Art author and expert, Etan Jonathan Ilfeld, introduces Sedition; a unique digital auction house.
As Walter Benjamin has pointed out, art that is mechanically reproducible is perceived differently than traditional art such as painting. Not surprisingly, it took a while until photography was considered high art, and began selling for considerable prices at auction houses (e.g. Cindy Sherman’s Untitled #96, 1981, sold in 2011 for $3.89 million). Video-art has faced similar challenges, but thanks to digital technology, video-art is becoming democratized and affordable. Putting a price on a film has always been complex. Although cinemas have commodified the feature film such that the same ticket price will apply to a $200M blockbuster as it will to a low-budget independent film, the pricing of video-art remains elusive and transient.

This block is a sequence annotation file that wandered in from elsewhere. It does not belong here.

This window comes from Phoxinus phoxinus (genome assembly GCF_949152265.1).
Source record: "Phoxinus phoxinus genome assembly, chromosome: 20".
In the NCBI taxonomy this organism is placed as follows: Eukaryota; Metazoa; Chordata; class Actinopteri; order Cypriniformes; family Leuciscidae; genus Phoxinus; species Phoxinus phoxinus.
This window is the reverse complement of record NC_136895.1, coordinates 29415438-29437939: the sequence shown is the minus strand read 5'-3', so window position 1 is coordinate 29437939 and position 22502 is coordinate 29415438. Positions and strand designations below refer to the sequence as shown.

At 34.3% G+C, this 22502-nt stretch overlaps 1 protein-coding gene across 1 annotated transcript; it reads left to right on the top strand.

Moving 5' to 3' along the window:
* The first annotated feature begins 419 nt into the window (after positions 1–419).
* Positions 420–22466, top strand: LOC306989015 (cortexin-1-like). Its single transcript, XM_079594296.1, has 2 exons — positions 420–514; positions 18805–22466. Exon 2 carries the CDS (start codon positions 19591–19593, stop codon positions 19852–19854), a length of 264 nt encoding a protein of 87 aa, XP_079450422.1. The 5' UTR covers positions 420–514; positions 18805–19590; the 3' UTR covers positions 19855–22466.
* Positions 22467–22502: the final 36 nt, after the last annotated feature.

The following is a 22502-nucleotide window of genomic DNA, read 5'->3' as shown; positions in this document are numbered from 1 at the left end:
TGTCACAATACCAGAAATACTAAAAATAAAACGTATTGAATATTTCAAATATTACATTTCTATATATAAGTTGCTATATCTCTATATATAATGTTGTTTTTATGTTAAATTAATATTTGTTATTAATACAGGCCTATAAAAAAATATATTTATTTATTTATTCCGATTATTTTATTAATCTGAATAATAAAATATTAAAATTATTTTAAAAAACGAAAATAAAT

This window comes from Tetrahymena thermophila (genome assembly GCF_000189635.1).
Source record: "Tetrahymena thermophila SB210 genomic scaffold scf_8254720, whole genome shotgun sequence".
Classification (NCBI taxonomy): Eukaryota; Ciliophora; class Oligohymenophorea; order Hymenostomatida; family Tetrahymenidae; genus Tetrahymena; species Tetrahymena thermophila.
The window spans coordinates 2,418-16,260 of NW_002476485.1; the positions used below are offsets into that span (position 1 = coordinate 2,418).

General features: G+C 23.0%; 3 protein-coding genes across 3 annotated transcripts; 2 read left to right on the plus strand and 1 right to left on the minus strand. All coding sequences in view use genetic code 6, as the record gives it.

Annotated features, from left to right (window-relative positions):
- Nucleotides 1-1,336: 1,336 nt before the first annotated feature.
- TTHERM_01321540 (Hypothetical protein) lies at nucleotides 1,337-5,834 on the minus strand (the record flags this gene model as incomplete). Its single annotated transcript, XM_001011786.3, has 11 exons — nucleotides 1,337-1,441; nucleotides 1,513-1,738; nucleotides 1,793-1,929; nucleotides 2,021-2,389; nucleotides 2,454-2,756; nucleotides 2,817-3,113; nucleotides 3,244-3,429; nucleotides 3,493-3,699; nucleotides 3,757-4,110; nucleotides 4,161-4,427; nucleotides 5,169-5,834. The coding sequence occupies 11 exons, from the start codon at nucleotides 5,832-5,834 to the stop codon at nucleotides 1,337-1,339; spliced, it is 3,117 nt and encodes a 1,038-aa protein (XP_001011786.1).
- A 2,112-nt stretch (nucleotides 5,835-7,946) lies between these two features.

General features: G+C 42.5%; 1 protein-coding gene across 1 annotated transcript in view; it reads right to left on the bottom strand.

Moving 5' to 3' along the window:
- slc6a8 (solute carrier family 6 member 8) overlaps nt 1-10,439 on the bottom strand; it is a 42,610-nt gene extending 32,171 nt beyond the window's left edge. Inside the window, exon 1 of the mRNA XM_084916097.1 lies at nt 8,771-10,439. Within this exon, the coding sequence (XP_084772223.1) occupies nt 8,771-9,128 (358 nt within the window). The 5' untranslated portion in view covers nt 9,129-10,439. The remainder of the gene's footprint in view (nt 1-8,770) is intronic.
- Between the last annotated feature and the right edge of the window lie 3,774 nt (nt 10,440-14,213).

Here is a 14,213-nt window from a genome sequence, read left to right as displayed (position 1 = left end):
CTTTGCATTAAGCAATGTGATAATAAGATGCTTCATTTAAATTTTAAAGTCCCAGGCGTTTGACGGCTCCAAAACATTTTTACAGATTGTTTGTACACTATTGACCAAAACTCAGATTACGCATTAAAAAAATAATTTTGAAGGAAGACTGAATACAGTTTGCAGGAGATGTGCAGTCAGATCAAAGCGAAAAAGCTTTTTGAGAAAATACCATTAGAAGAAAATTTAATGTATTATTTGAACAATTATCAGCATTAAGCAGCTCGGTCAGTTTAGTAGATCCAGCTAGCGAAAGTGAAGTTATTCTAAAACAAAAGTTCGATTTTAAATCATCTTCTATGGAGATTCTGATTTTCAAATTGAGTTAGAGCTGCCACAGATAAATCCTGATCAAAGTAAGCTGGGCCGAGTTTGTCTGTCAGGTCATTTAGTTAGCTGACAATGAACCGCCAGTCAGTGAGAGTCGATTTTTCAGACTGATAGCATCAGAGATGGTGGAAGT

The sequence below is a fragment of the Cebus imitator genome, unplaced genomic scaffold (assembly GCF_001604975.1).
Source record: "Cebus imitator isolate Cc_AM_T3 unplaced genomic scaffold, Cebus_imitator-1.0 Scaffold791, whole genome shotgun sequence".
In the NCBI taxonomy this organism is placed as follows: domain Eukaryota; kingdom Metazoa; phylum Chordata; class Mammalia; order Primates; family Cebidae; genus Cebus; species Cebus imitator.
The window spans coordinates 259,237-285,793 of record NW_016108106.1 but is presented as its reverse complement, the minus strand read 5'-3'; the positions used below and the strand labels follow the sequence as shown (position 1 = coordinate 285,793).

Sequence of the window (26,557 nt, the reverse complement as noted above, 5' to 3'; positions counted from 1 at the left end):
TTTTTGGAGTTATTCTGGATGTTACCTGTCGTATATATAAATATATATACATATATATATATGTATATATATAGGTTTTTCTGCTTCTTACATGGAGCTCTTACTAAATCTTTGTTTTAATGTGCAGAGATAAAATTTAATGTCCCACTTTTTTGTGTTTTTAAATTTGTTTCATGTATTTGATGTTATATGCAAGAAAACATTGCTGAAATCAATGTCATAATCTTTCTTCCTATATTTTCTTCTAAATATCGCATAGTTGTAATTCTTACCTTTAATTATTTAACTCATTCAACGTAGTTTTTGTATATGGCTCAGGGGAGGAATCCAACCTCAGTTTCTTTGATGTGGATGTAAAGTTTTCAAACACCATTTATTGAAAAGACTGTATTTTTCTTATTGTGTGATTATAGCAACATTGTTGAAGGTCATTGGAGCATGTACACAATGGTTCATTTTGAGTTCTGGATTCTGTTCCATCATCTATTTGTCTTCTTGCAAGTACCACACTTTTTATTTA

Traditionally, video-art followed in the footsteps of photography and featured a limited edition series, where the price of each piece increased with the sale of each additional piece so that the last piece in an edition is the most expensive. However, it was a lot easier to collect, preserve, and display photography than it was video-art, which requires electricity and maintaining a technology that can quickly fall out of date (e.g. VCR Cassettes).